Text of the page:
I’m a woman and I don’t shave my body hair – get over it

Here’s a New Year’s resolution for you: Katherine Soper has hairy armpits and the world hasn’t ended.

Fun Fact: hair removal as we know it only started in 1915. Although the custom is ancient (and was usually practiced in societies where lice were an issue), European and American women maintained their full body hair well into the twentieth century.

Gillette, having invented a razor for men, wanted to expand their market – and in 1915, capitalising on the fact that women’s sleeves were becoming shorter, they launched a fervent campaign denouncing the (previously inoffensive) female underarm hair as ‘unsightly’, ‘masculine’, and ‘unclean’. Adverts for razors to remove leg hair followed suit in the 1920s – but before Gillette, this market hadn’t even existed. Women had got along just fine, and displayed no innate desire for a smooth, silky leg.

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Razor-wareness..Katherine Soper has stopped shaving her underarm hair

Flash forward to 2013, and lots of my female friends tell me how shaving is just a personal preference, their choice, and surely that’s what women’s rights are all about, etc etc. They’re not wrong.

However, I don’t think it’s possible today to grow up with a completely objective view of our body hair that isn’t influenced by both the socialised desire for smoothness, and the negative connotations we attach to women who don’t shave. The first person I talked to when I considered growing my hair out said, ‘Can we please stop talking about this? It’s making me feel sick’. So, while it’s true that lots of men shave, the crucial difference is that they can also choose to sport hair without provoking this sort of visceral disgust.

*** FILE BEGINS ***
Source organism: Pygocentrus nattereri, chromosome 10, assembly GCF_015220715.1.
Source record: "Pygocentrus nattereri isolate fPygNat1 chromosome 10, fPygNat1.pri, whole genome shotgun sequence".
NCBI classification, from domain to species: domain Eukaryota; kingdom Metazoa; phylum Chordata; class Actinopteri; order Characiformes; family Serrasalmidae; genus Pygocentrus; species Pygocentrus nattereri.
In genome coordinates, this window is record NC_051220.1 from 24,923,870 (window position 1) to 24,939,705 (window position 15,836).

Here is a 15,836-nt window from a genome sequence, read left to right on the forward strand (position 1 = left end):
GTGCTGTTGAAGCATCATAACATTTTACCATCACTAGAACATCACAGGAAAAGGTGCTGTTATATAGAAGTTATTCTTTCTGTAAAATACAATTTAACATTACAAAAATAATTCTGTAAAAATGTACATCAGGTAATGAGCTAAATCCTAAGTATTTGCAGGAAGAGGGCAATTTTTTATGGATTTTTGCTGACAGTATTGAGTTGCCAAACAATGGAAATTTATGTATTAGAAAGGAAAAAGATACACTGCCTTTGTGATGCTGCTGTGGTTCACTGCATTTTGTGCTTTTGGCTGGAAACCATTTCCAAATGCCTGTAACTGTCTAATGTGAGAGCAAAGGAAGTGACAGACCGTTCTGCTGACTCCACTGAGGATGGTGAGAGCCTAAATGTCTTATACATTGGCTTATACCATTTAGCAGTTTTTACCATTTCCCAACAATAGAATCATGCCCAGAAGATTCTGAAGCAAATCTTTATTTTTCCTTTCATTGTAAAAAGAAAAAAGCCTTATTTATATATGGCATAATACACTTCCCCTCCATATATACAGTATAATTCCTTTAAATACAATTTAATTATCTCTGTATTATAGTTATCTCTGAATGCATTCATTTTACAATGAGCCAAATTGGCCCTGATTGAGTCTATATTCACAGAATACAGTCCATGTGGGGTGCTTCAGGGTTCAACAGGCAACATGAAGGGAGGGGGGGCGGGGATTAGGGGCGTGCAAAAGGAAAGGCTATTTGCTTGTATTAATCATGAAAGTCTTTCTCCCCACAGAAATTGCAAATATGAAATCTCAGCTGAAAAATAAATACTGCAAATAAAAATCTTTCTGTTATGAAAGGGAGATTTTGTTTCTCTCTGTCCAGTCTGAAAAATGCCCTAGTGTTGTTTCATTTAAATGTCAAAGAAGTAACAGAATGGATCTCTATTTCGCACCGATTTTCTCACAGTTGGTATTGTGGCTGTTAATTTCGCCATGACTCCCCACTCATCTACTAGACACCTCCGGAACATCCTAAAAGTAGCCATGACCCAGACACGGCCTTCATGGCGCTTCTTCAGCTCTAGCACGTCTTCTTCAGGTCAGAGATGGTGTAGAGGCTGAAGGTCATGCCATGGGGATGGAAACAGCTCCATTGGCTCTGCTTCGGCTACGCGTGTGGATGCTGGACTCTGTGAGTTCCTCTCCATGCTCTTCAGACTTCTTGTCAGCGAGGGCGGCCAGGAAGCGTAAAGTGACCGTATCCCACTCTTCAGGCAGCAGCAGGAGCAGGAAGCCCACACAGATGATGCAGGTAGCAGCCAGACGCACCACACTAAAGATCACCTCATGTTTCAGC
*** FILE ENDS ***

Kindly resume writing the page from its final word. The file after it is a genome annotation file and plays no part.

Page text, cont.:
There’s the illusion of choice for women, but with social conditioning and expectations rigging the scales (not to mention the fact that hairy often functions as vague shorthand for a man-hating straw-feminist) it’s a ‘choice’ akin to ‘Cake or Death?’.

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Formal occasions are particularly tricky

At 16, as a longtime shaver, I felt like my mindset had been so screwed over from such a young age that I could only cleanse my palate by growing my hair out properly: legs, underarms, and all. This wasn’t easy, since I had to work through my own self-disgust, whilst hearing my mum’s voice in my head, sighing that I’m “making everything into a statement”.

Trouble is, the only way hair will stop being a statement is once it’s normalised. If it’s ever going to be a genuine choice between equal options, women with hair need to be a familiar sight, not the punchline to hilarious Chewbacca quips. This would, importantly, help debunk the assumptions that hair is a sign of ignorance, laziness, uncleanliness (seriously – that myth really needs to die), or a lack of personal pride. Body hair is, in fact, the very mark of personal pride.

Waxing and shaving may take a lot of time and money, but rocking the hair takes an even larger amount of self-assurance and self-confidence. I don’t pretend to be perfect in this respect; taking the hair out in public is something I still have to work on occasionally, even after five years. Formal occasions are particularly difficult; the emphasis on unnatural hyper-grooming and on a conventional dress code means I’ve nixed the hair for past events.

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Katherine dyed her armpit hair red in January

But on the very encouraging flipside: in January I dyed my underarm hair bright red, and to my surprise, I had a grand total of one slightly perturbed comment. People’s reactions were more gleeful and delighted than anything else. This sort of experience suggests that the concept of a woman with hair is much more terrifying than the very normal, unthreatening reality. Similarly, although some girls worry that hair will make them feel ‘like a man’, it becomes clear once you live with it for a while that hair isn’t masculine. It’s simply human, and it’s animalistic, primal, and wonderful.